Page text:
• Online Assessments: Measuring a student's proficiency through assessments is an invaluable tool for educators.  However, the printing and time spent grading tests can be quite costly.  It is estimated that by reducing the materials used and time spent manually grading tests and implementing technology-based tests, schools can stand to save $44 per student per year.
  • Disciplinary Actions:  Research indicates that in 1:1 technology schools, the need for disciplinary action decreases.  Disciplinary actions not only inhibit the learning process, but are also costly with regard to staffing.  Most schools with severe disciplinary issues tend to require additional security, thereby costing the school more to protect and educate students.  When disciplinary actions are reduced, schools can save up to $20 per student per year.
  • Teacher Attendance: Research shows that in 1:1 schools, teachers are less likely to call in sick.  The indirect costs of finding and paying a substitute can add up.  Schools can save up to $718 million a year nationally, based on a 1% increase in teacher attendance.  This would save schools $13 per student per year as a result of investment in technology.
  • Copy Machine Costs:  Schools spend a significant amount of their operating budget each year on the costs associated with copy machines.  It is estimated that a high school with 1500 students spends $100,000 annually on copies.  When technology is used to replace paper and copies, schools will save $2.2 billion nation-wide.  This is a savings of $40 per student per year.

While schools may be looking at the price tag of technology with hesitation, a school actually stands to save more by investing in technology tools.  All things considered, 1:1 technology schools can expect to see a net savings of $164 per student per year.  In a time when budgets are tight, every school can profit from the savings associated with implementing new technology tools in addition to the advantages schools will gain in improved learning and student engagement. 


The benefits of using technology in the classroom are endless and saving money is only one of them.  From improved test scores to a decrease in disciplinary action, technology is one of the key indicators of a quality education.  Properly implemented technology tools can lead to the following benefits:

  • Reduction in dropout rates
  • Improvement in high-stakes test scores
  • Decreased need for disciplinary action
  • Better attendance
  • Enhanced student motivation and engagement

In order for schools in Colorado to experience the benefits of technology, a reliable high-speed connection is needed.  However, broadband connectivity alone cannot improve education.  To successfully execute new policies, it is critical that school leaders are supportive, ensure quality instruction, provide opportunities for professional development, and foster a school environment in which student achievement is well established.  Providing ongoing professional development for teachers is a determining factor in how successful new technology tools are in an educational setting.  Without it, many software programs and technological tools go underused, thereby discouraging student achievement and wasting valuable resources.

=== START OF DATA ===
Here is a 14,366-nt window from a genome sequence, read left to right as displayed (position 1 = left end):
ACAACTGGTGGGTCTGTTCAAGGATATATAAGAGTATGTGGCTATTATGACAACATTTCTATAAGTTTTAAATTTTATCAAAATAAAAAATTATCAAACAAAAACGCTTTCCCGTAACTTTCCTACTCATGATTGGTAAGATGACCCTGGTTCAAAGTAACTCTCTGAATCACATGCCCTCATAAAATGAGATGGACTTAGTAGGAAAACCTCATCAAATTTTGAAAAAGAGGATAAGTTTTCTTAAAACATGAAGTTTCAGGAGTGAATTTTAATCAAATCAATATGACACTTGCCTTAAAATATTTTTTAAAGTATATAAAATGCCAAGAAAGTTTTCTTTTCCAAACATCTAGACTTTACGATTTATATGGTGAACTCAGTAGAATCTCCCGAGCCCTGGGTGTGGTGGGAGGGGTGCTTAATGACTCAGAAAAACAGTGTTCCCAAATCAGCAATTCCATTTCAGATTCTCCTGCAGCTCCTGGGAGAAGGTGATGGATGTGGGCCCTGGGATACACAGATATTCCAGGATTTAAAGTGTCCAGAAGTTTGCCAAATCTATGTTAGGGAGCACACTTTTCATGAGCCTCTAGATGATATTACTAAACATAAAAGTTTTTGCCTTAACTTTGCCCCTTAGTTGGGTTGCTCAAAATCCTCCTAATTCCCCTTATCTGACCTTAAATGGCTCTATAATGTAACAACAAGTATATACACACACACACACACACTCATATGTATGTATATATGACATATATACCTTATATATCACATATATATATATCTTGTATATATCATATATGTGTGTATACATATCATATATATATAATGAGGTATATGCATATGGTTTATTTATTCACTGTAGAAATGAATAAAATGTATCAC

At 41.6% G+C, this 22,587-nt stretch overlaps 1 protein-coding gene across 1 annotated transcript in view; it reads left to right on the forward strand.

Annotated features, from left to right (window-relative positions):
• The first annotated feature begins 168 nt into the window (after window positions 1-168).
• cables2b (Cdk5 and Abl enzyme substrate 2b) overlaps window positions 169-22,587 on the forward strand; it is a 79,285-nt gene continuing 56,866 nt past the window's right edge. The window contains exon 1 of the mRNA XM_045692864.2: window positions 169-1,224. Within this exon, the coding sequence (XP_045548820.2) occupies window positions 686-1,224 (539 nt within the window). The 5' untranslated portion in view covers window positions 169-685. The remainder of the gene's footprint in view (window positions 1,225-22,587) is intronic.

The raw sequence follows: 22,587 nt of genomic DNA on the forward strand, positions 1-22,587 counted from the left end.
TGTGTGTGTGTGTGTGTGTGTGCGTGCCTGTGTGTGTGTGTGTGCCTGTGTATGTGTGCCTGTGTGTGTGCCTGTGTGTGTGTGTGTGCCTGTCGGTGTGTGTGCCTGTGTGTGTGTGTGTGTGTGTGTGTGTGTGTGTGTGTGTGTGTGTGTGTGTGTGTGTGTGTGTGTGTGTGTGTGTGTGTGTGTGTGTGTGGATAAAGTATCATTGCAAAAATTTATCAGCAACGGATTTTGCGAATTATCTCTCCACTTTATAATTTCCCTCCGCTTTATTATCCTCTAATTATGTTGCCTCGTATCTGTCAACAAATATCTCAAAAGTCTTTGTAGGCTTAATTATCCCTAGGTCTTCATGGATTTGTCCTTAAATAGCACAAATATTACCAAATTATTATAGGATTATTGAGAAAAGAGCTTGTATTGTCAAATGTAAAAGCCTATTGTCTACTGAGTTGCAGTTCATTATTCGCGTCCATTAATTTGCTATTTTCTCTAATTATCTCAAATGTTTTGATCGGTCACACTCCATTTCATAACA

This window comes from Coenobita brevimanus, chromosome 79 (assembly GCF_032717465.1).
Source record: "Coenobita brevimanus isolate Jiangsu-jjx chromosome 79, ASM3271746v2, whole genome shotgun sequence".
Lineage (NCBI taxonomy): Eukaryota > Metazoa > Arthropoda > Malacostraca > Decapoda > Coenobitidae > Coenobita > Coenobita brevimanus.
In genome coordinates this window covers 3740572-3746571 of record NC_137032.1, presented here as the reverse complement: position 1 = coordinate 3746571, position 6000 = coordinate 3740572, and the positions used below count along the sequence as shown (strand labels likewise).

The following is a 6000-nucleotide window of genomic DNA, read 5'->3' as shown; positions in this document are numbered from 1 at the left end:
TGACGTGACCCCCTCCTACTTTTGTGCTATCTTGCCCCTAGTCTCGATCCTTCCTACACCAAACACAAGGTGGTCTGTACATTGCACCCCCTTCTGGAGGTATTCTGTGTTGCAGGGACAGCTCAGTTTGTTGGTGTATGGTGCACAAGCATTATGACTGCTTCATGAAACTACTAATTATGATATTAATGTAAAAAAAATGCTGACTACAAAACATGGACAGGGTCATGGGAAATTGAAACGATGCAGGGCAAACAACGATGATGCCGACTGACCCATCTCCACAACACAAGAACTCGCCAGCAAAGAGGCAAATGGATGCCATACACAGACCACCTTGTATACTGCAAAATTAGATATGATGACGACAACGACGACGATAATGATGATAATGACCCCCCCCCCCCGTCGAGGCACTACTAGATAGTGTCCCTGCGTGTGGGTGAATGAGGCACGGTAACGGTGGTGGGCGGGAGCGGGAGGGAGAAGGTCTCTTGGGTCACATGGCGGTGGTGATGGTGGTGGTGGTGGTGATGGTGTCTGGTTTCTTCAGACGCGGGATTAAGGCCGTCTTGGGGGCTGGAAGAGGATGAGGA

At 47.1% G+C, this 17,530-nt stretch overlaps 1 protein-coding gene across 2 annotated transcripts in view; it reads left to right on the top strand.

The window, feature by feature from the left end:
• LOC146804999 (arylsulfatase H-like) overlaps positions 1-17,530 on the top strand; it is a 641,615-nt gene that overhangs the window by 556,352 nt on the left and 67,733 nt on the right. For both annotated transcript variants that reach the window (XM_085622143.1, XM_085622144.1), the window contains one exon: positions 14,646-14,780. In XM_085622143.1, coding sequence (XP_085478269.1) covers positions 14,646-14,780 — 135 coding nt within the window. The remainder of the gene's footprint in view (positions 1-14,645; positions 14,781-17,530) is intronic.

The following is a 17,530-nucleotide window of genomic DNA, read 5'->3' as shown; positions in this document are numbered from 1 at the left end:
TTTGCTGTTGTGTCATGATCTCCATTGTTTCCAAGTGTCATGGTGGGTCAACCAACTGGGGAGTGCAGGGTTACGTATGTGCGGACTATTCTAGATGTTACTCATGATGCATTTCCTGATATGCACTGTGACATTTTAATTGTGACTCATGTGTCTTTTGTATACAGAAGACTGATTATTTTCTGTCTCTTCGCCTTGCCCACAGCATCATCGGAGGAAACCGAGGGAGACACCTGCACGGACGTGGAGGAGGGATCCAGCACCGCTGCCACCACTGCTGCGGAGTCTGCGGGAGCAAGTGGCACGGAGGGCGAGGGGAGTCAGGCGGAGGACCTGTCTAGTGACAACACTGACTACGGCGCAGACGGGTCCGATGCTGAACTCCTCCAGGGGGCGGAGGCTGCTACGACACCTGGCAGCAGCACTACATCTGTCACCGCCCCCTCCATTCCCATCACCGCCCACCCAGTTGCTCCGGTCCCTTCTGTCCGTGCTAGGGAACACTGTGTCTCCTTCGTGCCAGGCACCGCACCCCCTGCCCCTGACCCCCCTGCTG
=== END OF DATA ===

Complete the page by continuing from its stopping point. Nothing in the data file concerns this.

Click here to order the complete report, "The Technology Factor: Nine Keys to Student Achievement  and Cost-Effectiveness."
Special Offer!  Become a member of CASE and COSN, and get a free copy of "The Technology Factor: Nine Keys to Student Achievement  and Cost-Effectiveness."  Contact Melissa Gibson at the Colorado Association of School Executives at MGibson@co-case.org or 303.762.8762 for more details.



TLAP Update

Pre-assessment for 2011-2012 School Year


EAGLE-Net will continue to offer the TLAP program for the 2011-2012 school year.  The program is now open for pre-assessment through December 2011.  Even though grant dollars are no longer available, EAGLE-Net will continue offering the TLAP program free of charge to Colorado school districts with its own funding.


What is TLAP?

TLAP (Technology Literacy Assessment Program) is an online technology literacy assessment that has been developed as part of a Title 2D Grant, by numerous school districts and BOCES throughout the state of Colorado. TLAP addresses schools' need to comply with state and federal reporting requirements on assessing the technology literacy proficiency of 8th grade students. The TLAP assessment consists of 36 multiple-choice questions, 6 questions per ISTE standard. The average time for taking the assessment is 22 minutes. Students needing multiple class periods are able to log in as often as needed during their scheduled assessment window to complete the assessment.


The final test for the 2011-2012 school year will go live in mid-January. We will contact all of the registered administrators when the test is ready for distribution.


If you have any questions, please visit the website www.coloradotechliteracy.org or contact  Info@coloradotechliteracy.org.